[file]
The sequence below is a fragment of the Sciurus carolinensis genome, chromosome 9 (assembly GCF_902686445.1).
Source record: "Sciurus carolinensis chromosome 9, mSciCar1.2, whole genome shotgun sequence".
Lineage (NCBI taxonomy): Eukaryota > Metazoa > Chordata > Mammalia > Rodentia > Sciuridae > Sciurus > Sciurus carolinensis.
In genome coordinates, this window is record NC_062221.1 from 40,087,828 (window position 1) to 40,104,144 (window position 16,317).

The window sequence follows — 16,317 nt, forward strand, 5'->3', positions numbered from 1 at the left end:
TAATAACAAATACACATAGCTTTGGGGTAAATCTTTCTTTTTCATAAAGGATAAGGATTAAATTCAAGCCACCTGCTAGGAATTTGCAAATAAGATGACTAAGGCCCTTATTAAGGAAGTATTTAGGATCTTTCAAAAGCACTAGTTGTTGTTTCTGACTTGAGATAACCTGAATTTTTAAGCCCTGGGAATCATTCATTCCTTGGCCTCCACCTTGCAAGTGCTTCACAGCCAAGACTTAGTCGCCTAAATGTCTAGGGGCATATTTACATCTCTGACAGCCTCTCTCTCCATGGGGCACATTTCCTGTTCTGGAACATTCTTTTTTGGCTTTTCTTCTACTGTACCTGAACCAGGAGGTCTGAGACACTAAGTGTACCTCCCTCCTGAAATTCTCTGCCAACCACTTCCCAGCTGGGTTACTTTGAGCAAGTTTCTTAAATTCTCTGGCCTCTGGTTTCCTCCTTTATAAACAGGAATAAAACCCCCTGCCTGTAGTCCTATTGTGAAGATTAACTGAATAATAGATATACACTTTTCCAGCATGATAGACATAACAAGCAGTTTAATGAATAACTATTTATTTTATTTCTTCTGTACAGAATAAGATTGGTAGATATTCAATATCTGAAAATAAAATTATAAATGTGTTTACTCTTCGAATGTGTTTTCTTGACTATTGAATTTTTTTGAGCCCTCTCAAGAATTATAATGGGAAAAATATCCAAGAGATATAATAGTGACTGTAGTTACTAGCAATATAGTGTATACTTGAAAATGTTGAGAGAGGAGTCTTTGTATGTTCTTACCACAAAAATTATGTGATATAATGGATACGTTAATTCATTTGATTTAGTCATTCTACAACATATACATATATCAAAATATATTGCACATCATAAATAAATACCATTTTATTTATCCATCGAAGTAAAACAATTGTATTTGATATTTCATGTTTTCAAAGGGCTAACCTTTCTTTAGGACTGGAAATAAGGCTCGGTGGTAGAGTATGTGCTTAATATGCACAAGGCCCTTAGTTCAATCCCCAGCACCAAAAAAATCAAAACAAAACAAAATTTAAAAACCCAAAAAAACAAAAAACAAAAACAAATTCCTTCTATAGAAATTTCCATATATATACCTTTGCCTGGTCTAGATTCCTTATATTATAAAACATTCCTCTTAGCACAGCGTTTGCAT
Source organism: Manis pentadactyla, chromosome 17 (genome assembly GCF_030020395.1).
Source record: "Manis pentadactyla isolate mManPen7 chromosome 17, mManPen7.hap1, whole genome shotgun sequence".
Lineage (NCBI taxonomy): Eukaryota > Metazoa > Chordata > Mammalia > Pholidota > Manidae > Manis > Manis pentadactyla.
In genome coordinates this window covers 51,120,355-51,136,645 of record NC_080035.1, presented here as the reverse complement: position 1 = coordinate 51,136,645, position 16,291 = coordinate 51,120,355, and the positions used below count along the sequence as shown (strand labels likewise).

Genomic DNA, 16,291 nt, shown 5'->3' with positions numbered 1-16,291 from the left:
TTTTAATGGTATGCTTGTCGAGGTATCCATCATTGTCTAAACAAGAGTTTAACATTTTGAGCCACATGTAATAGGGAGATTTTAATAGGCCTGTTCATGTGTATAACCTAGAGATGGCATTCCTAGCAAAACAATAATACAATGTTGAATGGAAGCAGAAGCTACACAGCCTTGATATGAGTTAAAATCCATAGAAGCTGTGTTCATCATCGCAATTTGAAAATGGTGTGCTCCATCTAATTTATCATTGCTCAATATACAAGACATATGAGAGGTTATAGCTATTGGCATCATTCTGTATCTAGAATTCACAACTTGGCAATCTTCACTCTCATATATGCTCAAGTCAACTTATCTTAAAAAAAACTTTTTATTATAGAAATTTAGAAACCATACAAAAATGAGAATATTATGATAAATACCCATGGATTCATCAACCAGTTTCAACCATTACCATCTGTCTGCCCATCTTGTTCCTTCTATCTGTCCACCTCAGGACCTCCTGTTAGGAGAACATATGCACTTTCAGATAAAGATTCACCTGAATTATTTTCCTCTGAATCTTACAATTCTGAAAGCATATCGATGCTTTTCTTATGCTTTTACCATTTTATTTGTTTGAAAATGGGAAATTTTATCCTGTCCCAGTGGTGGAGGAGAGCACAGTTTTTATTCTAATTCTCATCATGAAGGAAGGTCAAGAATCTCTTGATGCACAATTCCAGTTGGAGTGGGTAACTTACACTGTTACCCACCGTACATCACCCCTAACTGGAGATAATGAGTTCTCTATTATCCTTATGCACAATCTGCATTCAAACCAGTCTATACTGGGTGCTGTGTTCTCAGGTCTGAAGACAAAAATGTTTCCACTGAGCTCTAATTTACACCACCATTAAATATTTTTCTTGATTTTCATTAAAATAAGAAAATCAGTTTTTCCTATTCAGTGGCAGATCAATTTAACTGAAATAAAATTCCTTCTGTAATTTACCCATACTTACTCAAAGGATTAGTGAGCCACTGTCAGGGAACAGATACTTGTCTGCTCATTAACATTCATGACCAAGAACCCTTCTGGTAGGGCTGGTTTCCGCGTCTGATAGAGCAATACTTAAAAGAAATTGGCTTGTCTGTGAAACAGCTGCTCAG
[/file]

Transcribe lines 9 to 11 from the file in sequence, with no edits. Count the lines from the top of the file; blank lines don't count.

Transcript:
Lineage (NCBI taxonomy): Eukaryota > Metazoa > Chordata > Mammalia > Pholidota > Manidae > Manis > Manis pentadactyla.
In genome coordinates this window covers 51,120,355-51,136,645 of record NC_080035.1, presented here as the reverse complement: position 1 = coordinate 51,136,645, position 16,291 = coordinate 51,120,355, and the positions used below count along the sequence as shown (strand labels likewise).

Genomic DNA, 16,291 nt, shown 5'->3' with positions numbered 1-16,291 from the left: